Yes, adverse yaw might be an issue. I built another plane with a similar planform. It was Robert Dance's Firefly. It's a WONDERFUL and stable flyer, but oh man...the adverse yaw on it is sooooo bad that I'm really glad I put ailerons in that. It helps make turns without skidding so bad and being weird. I don't think the Sinbad will be quite as bad, but if it's an issue, I can always add ailerons later. It's not that hard.
...In fact, I should probably go ahead and add the provisions for ailerons but leave them fixed.
Then I can cut them free if I ever decide to add them, without having to remove covering off the wings. That's a thought.

I also am thinking of adding LED lights to the wingtips and perhaps the tail too, so that I could do some dusk flying. The winds die down so beautifully right before the sun goes down.

...And Andy, I am never really gone. I love this hobby too much.
But I do tend to take a hiatus from building during the summer. There's just too much else going on. The Skyray project is still alive. I'm just fighting the nagging feeling that I'm tired of it. But I do intend on finishing it. Just a little break is needed to build something fun like this.
Aug 05, 2017, 01:48 PM
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builderdude's Avatar
Here is my old Firefly build log, so you can see what I'm talking about.
Aug 05, 2017, 04:02 PM
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P. Tritle's Avatar
Tony, I love the Sinbad! Built a couple back in the my high school days from the Sig kit. Will be keeping a close eye on the progress.

Aug 05, 2017, 05:09 PM
B for Bruce
BMatthews's Avatar
I've done the strap thing across the roof of the car thing before. I did this by putting knots in some webbing tie down strap and "trapping" the knots by closing the back doors with the knots outside the joint. The resulting cross strapping worked great for transporting some 6 foot span old timer wings. I even managed to leave a spot clear for the rear view mirror. Not a big spot but I could still see directly behind.
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Aug 05, 2017, 09:44 PM
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builderdude's Avatar
I got most of the fuselage done in just the first day.
I've got to say, this is a very accurate and a very good kit. It's a small airplane though, and the fuselage is really built.

Pat, if you had designed this plane it would have weighed half as much.

Anyway, I've modified the bottom of the fuselage for a belly wheel. Don't worry, it all gets sanded.

The nose is very clever. You can drop BB's or bird shot into the holes you see in the nose pic. And then drizzle glue inside the holes to seal it.

Here's the pics.
Aug 06, 2017, 10:24 AM
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builderdude's Avatar
I'll finish up the fuselage today. The canopy is also the battery/servo access. I have a receiver, but I don't have the motors, ESC's, or servos yet. The canopy needs to get built.
The kit has Olive Oil as the pilot. I don't really care for that. So I'm trying to think of who or what the pilot should be. I have Snoopy, Woodstock, and a Minion as pilots in three of my other planes.

I think this will be a good little flyer. And although I'll install provisions for ailerons, I won't cut them free unless I need to in the future.

The one plane this reminds me of is Pat Tritle's amazing AJ 404 Interceptor. That was one of my favorite flyers until it crashed. I've rebuilt a new one but the wing warped really badly, and I might have to completely rebuild the wings.

We do have some really nice parks for the smaller planes, with plenty of beautiful grass. The problem are the trees. I've had to climb trees in the past to release my plane from their clutches. But they're also really fun to try to fly around and dodge.

I think I'll probably get the wings done today. We'll see how that goes.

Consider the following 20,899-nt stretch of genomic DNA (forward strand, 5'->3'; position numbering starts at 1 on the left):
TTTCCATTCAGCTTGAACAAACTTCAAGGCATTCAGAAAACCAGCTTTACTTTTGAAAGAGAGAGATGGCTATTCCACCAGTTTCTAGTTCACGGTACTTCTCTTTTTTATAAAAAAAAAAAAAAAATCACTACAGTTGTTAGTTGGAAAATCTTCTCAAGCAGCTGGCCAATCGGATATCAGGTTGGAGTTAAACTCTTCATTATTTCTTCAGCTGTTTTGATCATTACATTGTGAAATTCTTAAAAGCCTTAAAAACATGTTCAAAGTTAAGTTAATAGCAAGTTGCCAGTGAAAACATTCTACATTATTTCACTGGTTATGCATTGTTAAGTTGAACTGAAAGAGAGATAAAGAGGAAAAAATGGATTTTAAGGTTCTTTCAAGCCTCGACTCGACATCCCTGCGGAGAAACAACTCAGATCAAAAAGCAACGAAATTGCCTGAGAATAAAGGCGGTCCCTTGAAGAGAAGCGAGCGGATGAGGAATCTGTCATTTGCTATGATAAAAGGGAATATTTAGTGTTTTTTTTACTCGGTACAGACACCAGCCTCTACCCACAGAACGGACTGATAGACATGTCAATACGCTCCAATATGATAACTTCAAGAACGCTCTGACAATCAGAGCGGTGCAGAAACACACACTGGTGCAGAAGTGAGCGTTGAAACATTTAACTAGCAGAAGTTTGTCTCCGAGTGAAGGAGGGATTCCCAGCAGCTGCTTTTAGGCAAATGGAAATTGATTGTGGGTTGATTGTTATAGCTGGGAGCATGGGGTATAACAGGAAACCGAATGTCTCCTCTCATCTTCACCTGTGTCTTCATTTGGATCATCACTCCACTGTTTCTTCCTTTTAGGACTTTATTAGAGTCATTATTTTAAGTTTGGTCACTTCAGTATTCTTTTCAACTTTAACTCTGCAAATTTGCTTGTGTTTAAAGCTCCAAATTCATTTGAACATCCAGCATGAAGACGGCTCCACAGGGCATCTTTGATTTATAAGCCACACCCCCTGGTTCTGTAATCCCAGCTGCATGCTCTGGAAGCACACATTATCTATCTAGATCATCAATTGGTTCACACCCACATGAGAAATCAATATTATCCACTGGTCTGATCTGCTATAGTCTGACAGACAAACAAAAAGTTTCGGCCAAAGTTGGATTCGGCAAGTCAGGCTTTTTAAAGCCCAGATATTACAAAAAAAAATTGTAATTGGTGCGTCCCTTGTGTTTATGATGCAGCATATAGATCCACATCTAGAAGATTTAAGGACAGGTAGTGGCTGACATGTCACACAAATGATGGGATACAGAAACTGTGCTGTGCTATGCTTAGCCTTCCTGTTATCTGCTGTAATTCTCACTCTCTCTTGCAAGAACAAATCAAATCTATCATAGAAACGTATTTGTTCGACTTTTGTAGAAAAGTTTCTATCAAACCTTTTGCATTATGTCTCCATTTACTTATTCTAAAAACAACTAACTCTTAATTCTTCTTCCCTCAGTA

I'll post pics.
Aug 06, 2017, 08:33 PM
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builderdude's Avatar
Interesting thing that makes this kit different and unique is the fact that it doesn't use plans!
Every piece you need is laser cut and fits exactly. Thought is given to grain direction and gussets. And every balsa stick has its place. There is literally no need for cutting.
I've never seen another kit like this.

A tip for anyone wanting to build one of these...label the parts before construction. It'll save a lot of brain cells trying to locate the parts you need.

Okay so I didn't get the wing started. Going in order of the directions, the fuselage gets finished first, then the canopy hatch. Then the fin and tailplane.
The wing is actually last.

I really am impressed with this kit from Retro RC, and after this, I will be taking a second look at the other kits they offer.

The Sinbad design would make an excellent flying boat, if in a larger scale. You could either do the center motor pod, or use a twin like me to give it a strong Grumman flying boat style.
It occurred to me that a Sinbad would also make a fabulous full scale motor glider...If one had such aspirations.

Anyway, here are my pics for my progress this weekend.
I guess I'll start on the wings this week.

...I really think I'll be covering this bird by next weekend. It's such a quick build. I'd better get my electronics on order soon!
Aug 07, 2017, 09:14 AM
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builderdude's Avatar
Know what?
Movies are great for sanding. You just sit there and work the piece for 2 hours while watching a movie, and you don't even realize the time going by.
I got the fuselage and canopy hatch all sanded last night and it's looking pretty good.
I need to work on the custom belly wheel support a little more, because that is light ply.
But here is the fuselage and tail assembly, mocked up in bones.

The kit says to use the covering material for the hinge.
Is that durable enough???
I'm thinking hinge tape is the better option.

I set the plane in front of my little Beta fish tank to give it some scale, but the fish didn't cooperate...
Aug 07, 2017, 06:52 PM
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builderdude's Avatar
I went ahead and ordered all the electronics except for the receiver from Altitude Hobbies. I normally like to use DymondUSA's stuff, but their excellent quality comes at a high price. I still like to use them, but Suppo's products seem to be pretty good for the money too.

Suppo 1504 motors (Park 180 equivalent) will be used, with two 10A ESC's.
I'm also going to use Suppo's 2.5 gram servos.
The receiver is an extra Dymond 2.4GHz unit that I have. I'm pulling it out of the Raven so that I can replace the Raven sailplane's receiver with a 72MHz receiver, which has better range.